Time brought about other accolades. The following two singles put me in the Guinness Book Of Records as the first artist in Britain to have three number ones in a row. The third #1 single 'Wayward Wind' did battle with a new band that I had just given a break to as support act on my one-night-stand touring show - The band was the Beatles, who up to then had only worked in Liverpool.
Meanwhile the USA had discovered my name and my first release on Vee-Jay Records reached #5 in the Billboard Pop Chart and #1 in the Country and MOR Charts, earning the position as the first Australian artist to have conquered the USA radio charts in the various genres of Pop, Country, and Adult Contemporary Music. With two major hit singles plus a chart toping LP on the American market, I was called upon once more to assist the Beatles - this time with a compilation coupling us on an album called 'Jolly What' which was angled as the oncoming British Invasion. Unfortunately, Vee-Jay became defunct and I found myself searching for a new US label.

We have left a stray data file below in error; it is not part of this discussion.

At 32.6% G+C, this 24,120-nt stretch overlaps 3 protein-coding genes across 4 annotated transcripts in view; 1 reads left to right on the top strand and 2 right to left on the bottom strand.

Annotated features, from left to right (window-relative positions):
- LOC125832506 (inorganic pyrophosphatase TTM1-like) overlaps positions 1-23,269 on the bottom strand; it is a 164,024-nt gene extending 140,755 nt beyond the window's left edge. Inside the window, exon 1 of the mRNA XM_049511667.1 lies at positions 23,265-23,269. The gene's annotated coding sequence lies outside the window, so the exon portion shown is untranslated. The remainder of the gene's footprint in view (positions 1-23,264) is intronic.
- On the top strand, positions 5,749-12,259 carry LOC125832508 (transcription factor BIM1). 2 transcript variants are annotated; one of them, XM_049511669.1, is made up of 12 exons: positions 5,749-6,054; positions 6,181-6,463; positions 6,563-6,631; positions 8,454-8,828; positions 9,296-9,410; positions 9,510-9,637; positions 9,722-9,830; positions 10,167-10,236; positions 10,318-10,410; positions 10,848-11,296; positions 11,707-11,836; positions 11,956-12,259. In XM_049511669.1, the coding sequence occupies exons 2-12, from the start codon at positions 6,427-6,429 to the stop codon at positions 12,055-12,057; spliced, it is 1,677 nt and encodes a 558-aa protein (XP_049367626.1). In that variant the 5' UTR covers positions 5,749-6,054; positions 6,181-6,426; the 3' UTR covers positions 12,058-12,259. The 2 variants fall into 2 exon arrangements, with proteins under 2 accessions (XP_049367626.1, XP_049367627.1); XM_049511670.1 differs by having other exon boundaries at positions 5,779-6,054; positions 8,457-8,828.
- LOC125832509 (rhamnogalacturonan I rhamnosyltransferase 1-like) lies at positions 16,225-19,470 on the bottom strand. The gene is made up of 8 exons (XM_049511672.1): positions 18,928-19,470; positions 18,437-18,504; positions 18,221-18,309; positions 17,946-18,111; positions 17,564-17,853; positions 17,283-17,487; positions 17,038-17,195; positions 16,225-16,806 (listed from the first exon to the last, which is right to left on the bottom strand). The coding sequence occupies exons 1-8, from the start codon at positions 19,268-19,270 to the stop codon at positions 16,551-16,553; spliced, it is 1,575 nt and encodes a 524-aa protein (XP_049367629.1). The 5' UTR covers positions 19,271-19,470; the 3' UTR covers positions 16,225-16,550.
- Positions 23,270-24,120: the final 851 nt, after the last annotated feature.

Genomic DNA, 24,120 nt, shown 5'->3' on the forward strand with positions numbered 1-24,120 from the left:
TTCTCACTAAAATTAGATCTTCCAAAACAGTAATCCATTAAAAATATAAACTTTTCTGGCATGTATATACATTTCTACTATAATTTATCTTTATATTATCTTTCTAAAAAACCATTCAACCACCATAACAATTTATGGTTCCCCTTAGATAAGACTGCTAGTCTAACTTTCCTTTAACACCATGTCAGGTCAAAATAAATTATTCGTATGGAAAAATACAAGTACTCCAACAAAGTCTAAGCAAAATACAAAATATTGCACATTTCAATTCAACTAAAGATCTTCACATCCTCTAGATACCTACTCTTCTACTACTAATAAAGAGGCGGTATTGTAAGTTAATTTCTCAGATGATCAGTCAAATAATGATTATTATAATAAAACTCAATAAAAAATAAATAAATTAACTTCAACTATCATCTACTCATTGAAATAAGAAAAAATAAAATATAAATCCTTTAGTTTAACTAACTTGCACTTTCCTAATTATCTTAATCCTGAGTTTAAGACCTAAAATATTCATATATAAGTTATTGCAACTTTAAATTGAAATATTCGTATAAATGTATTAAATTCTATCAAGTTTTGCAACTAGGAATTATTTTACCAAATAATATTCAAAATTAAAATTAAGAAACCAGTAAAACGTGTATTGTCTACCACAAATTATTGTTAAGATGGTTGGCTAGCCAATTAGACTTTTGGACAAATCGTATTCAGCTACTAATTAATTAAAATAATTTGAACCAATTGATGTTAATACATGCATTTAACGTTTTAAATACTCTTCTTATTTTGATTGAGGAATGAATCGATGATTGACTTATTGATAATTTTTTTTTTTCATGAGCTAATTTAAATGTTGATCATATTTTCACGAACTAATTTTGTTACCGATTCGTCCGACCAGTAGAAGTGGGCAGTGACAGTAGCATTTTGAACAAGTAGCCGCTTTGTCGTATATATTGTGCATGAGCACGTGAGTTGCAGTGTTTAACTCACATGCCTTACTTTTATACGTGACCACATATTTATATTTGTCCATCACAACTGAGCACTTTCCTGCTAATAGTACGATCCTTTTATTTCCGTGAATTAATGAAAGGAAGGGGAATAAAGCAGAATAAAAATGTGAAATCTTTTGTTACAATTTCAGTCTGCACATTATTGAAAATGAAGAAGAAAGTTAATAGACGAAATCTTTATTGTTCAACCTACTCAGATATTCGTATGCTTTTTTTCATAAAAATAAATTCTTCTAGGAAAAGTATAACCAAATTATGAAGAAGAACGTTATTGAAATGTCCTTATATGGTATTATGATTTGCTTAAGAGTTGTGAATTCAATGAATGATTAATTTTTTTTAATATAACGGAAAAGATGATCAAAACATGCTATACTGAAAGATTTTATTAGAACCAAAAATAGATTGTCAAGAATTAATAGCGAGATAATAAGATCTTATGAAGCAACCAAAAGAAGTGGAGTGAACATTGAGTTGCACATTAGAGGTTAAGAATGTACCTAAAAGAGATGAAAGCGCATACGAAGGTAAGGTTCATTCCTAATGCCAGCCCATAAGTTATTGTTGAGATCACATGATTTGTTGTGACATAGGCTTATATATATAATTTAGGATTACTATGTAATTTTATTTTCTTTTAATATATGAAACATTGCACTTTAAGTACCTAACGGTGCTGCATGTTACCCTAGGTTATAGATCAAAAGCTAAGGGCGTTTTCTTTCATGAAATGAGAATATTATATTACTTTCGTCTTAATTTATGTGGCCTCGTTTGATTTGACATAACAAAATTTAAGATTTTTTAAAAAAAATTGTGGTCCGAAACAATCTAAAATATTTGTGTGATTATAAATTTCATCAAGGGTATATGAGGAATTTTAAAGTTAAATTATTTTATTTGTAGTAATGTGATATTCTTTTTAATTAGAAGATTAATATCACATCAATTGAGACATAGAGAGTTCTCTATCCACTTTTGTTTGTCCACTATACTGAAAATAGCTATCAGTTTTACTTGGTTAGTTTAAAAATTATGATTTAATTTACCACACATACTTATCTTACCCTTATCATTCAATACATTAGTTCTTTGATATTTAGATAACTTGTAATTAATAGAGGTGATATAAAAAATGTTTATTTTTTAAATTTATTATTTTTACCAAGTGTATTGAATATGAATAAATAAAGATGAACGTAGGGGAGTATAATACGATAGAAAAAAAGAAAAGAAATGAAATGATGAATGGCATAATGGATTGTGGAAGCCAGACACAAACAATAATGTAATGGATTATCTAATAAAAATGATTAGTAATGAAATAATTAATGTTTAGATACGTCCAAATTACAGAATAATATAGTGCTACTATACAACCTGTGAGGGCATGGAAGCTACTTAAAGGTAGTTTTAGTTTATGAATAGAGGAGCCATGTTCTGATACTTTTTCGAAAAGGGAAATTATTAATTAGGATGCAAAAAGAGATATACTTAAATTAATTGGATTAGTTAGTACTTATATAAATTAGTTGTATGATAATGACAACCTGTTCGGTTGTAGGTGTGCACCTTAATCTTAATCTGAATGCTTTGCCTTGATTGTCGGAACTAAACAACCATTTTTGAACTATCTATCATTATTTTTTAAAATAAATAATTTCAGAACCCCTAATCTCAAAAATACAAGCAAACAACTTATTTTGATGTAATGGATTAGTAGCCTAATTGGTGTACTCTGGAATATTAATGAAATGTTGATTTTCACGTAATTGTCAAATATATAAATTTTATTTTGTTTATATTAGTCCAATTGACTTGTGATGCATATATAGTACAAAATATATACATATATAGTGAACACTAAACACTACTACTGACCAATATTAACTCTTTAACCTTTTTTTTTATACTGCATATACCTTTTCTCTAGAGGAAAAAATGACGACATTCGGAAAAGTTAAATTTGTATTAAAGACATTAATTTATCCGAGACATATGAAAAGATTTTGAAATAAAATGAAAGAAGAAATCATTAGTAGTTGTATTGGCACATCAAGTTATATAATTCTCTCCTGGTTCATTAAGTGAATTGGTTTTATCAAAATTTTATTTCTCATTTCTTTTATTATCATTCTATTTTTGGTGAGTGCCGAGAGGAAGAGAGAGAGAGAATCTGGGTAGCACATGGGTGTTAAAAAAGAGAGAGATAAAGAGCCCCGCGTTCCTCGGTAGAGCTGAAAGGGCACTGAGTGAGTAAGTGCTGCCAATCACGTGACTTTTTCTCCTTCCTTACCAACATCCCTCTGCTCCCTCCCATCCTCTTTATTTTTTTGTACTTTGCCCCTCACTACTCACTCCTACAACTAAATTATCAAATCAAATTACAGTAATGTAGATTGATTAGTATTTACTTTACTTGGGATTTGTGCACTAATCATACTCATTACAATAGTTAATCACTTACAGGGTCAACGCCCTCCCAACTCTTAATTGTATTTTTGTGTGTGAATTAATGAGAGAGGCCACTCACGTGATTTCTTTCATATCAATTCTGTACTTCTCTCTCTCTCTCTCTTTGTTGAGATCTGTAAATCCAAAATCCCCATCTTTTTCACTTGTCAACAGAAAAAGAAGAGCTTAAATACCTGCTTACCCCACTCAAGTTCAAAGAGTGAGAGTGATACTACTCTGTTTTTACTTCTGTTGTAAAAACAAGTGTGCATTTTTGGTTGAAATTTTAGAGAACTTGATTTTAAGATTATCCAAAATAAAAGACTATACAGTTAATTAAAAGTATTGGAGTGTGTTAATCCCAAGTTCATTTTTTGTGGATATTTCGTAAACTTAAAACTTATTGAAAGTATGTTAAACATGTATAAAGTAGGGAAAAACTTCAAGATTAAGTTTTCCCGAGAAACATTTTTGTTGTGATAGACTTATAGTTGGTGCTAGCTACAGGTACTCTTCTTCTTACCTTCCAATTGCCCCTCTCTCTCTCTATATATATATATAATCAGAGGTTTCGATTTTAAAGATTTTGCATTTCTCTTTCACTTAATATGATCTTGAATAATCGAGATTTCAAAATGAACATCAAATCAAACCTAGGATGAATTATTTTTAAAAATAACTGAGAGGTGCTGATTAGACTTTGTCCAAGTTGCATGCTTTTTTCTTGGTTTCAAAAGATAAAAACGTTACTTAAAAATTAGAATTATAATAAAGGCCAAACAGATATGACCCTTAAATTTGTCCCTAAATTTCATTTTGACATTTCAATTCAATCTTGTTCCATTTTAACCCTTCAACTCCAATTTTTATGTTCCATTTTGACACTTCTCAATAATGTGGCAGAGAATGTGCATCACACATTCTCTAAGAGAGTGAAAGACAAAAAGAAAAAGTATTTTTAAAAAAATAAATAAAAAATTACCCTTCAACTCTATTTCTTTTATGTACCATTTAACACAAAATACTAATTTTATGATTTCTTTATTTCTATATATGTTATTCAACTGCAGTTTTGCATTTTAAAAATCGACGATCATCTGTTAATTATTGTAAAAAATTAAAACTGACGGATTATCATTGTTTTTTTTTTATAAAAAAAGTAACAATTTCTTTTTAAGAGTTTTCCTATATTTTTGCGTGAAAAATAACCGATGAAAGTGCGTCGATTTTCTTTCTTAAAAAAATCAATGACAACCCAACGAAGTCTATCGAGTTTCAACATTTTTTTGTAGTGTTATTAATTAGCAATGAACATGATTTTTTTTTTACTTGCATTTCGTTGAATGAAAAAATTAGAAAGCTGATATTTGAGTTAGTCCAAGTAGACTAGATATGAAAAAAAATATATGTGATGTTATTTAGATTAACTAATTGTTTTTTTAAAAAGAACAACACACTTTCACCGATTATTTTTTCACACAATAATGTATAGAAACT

Britain was now totally invaded by a plethora of British Pop Groups, and solo performers were feeling left behind. So imagine my surprise when my fifth single 'Confessin (That I Love You)' forged its way against all odds back to the coveted #1.
I always set high goals, and one was to play 'The Grand Ole Opry' in Nashville Tennessee. This occurred in 1964; Once again - more than I envisaged. I was there to record for 'Hickory Records' under the auspices of Wesley Rose and during the session I said I would like to see the Opry and Wesley said he would do more than that - and booked me to appear with Roy Acuff.
I did three songs on Roy's section and was called back on stage by Hank Snow to do an encore for his segment. If that weren't enough, the following day I was presented with an 'Honorary Citizenship Of The State Of Tennessee' from the Governor of Tennessee - Frank Clement.